Audio File length: 2.21
English / USA Language: English / USA

Hi, my name’s Scott, and I’m your personal guide. Along with MyWoWo, I’d like to welcome you to one of the Wonders of the World: the Brandenburg Gate.


The Brandenburg Gate is the most famous and most widely photographed landmark in Berlin.

It was commissioned in 1791 by Frederick William II of Prussia, who entrusted the task to the German architect Carl Gotthard Langhans, and it was to represent a symbol of peace and unity among peoples. The design was inspired by the Propylaea, the huge gateway to the Acropolis in Athens. The Gate is made up of six columns on each side, leaving five gateways: the central opening was reserved for the royal family, while the rest of the population could pass through the side openings. On top of the gate, you can see the famous Quadriga of Victory, by Johann Gottfried Schadow, depicting the goddess of Victory driving a chariot drawn by four horses.


As you can see, the Gate also has two side rooms, which once hosted a customs office and a guardhouse. Today they house an information office and an interesting “Room of Silence”, designed for meditation and reflection on the value of brotherhood.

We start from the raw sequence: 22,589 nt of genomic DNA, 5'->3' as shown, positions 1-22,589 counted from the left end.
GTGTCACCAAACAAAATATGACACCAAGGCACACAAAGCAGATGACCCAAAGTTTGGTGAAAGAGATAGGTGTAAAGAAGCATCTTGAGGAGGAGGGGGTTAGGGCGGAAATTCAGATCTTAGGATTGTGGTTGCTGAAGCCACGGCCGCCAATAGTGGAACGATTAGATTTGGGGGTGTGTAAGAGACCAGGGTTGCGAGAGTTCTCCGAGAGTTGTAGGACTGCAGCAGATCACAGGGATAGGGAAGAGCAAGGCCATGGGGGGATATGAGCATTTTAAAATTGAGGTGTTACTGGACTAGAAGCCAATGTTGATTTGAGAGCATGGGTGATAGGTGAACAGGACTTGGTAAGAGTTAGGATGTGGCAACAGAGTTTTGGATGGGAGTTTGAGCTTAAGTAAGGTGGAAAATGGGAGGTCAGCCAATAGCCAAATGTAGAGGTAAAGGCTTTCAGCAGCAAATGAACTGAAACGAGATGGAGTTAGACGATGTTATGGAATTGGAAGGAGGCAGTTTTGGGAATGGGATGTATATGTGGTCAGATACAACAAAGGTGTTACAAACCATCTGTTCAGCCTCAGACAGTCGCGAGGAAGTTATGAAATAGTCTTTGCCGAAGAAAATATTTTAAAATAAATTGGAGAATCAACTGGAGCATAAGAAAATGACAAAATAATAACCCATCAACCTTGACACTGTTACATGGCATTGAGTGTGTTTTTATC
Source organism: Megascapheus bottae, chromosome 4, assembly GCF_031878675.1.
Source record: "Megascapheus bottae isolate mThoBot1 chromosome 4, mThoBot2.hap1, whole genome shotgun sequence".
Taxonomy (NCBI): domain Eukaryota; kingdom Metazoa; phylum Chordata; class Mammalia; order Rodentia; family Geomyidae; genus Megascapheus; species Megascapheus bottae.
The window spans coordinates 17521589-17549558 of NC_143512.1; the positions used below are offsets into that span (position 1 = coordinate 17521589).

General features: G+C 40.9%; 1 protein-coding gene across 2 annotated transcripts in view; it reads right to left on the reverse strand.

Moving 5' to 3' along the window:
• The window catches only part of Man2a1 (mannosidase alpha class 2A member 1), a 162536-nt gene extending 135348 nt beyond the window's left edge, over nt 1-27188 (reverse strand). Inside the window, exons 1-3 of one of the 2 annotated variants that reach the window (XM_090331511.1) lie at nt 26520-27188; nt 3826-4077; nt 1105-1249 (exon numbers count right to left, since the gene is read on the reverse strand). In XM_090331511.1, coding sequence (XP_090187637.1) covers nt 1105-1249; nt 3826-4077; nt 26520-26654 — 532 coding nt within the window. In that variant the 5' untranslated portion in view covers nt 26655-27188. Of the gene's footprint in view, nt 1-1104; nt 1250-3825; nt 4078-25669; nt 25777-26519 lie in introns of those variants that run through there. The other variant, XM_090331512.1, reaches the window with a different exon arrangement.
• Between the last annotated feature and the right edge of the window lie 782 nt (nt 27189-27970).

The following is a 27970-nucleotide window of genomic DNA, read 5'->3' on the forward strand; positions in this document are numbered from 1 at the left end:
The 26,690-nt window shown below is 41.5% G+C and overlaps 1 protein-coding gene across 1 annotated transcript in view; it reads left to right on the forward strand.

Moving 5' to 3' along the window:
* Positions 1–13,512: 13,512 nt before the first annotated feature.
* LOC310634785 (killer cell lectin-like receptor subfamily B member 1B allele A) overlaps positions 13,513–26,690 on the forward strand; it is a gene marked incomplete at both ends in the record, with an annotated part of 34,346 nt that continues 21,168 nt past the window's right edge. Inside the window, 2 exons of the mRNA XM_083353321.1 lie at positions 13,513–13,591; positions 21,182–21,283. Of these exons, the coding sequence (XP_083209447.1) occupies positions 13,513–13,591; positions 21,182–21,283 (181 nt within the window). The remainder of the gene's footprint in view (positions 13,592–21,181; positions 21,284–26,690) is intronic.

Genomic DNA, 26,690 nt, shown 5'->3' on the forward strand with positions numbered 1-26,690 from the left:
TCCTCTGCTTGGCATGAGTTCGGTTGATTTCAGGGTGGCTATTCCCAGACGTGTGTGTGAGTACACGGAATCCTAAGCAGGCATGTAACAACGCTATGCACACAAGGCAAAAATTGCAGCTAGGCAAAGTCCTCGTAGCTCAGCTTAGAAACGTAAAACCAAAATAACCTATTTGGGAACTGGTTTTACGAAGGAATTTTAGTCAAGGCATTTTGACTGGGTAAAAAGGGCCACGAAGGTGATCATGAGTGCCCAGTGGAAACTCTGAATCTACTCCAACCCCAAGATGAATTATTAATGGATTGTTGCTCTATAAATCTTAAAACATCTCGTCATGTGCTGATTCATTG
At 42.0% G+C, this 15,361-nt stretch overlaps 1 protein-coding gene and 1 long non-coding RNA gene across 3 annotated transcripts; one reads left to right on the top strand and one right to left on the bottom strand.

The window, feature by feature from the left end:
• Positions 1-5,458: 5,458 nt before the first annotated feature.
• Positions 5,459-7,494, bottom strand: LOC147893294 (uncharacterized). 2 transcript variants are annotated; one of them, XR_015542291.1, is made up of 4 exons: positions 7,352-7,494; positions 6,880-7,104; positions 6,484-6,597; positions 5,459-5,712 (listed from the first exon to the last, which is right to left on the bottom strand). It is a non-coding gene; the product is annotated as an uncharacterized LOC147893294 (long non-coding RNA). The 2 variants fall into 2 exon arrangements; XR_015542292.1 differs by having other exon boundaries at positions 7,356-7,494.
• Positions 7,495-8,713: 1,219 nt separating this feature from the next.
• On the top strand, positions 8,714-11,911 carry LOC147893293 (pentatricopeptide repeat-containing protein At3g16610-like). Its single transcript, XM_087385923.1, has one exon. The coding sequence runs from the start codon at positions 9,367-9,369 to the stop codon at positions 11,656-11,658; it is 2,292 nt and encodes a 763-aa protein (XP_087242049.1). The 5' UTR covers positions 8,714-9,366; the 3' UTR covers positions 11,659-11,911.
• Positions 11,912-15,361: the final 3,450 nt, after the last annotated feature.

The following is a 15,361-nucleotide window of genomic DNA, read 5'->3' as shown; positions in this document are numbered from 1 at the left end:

Both a triumphal arch and historically the most important entrance to the city, the Brandenburg Gate is located in Pariser Platz, once the grandest square in the capital, the place where Berlin traditionally welcomed visitors, separating the Tiergarten park from the magnificent Unter den Linden boulevard.


The Brandenburg Gate took on enormous symbolic value during the Cold War, because it marked the border between East and West Berlin. It was here, on August 13, 1961 that construction of the Berlin Wall began, and the Gate became one of the eight passages that West Berliners were allowed to use to visit relatives in East Berlin.



Let me leave you with an interesting fact: in 1806, the Quadriga of Victory was taken to Paris by Napoleon, and was not recovered by the Germans until 1815, following Bonaparte’s defeat. On that occasion, the artist Karl Friedrich Schinkel, as a celebration of victory, placed an iron cross in the hands of the goddess, topped with a wreath of oak leaves and an eagle, the symbol of Prussia.

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